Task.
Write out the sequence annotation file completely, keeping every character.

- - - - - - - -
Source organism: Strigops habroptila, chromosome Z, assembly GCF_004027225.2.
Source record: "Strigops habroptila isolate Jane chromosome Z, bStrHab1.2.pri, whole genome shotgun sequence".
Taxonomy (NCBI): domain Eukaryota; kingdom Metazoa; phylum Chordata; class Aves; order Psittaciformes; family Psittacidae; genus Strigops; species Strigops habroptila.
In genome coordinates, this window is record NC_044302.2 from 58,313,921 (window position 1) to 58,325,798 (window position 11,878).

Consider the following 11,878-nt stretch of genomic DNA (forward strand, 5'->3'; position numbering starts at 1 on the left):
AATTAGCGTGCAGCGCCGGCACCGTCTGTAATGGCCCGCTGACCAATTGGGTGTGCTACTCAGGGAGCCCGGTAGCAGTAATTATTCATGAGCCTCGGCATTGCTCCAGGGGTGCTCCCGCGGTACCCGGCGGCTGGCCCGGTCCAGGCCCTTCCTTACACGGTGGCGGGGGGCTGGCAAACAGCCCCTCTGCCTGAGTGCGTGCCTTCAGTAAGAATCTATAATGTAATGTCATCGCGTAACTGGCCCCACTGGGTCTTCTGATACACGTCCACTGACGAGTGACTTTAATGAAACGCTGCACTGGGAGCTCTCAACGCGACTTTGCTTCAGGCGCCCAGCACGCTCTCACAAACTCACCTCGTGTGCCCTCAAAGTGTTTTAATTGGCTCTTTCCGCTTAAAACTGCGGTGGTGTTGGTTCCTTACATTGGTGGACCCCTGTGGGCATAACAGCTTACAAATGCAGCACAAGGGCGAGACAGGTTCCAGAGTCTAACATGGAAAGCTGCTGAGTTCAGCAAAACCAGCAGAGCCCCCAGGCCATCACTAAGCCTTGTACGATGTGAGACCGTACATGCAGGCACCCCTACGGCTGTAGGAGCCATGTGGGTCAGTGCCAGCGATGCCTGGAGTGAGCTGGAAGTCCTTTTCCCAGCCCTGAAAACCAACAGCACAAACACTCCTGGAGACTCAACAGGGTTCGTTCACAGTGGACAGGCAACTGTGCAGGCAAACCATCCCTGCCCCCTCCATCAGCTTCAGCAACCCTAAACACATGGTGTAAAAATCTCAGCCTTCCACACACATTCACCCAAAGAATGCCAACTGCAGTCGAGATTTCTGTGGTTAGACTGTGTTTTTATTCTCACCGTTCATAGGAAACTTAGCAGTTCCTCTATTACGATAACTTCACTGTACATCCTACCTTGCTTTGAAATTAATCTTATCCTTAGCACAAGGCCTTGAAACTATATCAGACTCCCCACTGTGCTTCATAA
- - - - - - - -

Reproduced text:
Source organism: Strigops habroptila, chromosome Z, assembly GCF_004027225.2.
Source record: "Strigops habroptila isolate Jane chromosome Z, bStrHab1.2.pri, whole genome shotgun sequence".
Taxonomy (NCBI): domain Eukaryota; kingdom Metazoa; phylum Chordata; class Aves; order Psittaciformes; family Psittacidae; genus Strigops; species Strigops habroptila.
In genome coordinates, this window is record NC_044302.2 from 58,313,921 (window position 1) to 58,325,798 (window position 11,878).

Consider the following 11,878-nt stretch of genomic DNA (forward strand, 5'->3'; position numbering starts at 1 on the left):
AATTAGCGTGCAGCGCCGGCACCGTCTGTAATGGCCCGCTGACCAATTGGGTGTGCTACTCAGGGAGCCCGGTAGCAGTAATTATTCATGAGCCTCGGCATTGCTCCAGGGGTGCTCCCGCGGTACCCGGCGGCTGGCCCGGTCCAGGCCCTTCCTTACACGGTGGCGGGGGGCTGGCAAACAGCCCCTCTGCCTGAGTGCGTGCCTTCAGTAAGAATCTATAATGTAATGTCATCGCGTAACTGGCCCCACTGGGTCTTCTGATACACGTCCACTGACGAGTGACTTTAATGAAACGCTGCACTGGGAGCTCTCAACGCGACTTTGCTTCAGGCGCCCAGCACGCTCTCACAAACTCACCTCGTGTGCCCTCAAAGTGTTTTAATTGGCTCTTTCCGCTTAAAACTGCGGTGGTGTTGGTTCCTTACATTGGTGGACCCCTGTGGGCATAACAGCTTACAAATGCAGCACAAGGGCGAGACAGGTTCCAGAGTCTAACATGGAAAGCTGCTGAGTTCAGCAAAACCAGCAGAGCCCCCAGGCCATCACTAAGCCTTGTACGATGTGAGACCGTACATGCAGGCACCCCTACGGCTGTAGGAGCCATGTGGGTCAGTGCCAGCGATGCCTGGAGTGAGCTGGAAGTCCTTTTCCCAGCCCTGAAAACCAACAGCACAAACACTCCTGGAGACTCAACAGGGTTCGTTCACAGTGGACAGGCAACTGTGCAGGCAAACCATCCCTGCCCCCTCCATCAGCTTCAGCAACCCTAAACACATGGTGTAAAAATCTCAGCCTTCCACACACATTCACCCAAAGAATGCCAACTGCAGTCGAGATTTCTGTGGTTAGACTGTGTTTTTATTCTCACCGTTCATAGGAAACTTAGCAGTTCCTCTATTACGATAACTTCACTGTACATCCTACCTTGCTTTGAAATTAATCTTATCCTTAGCACAAGGCCTTGAAACTATATCAGACTCCCCACTGTGCTTCATAA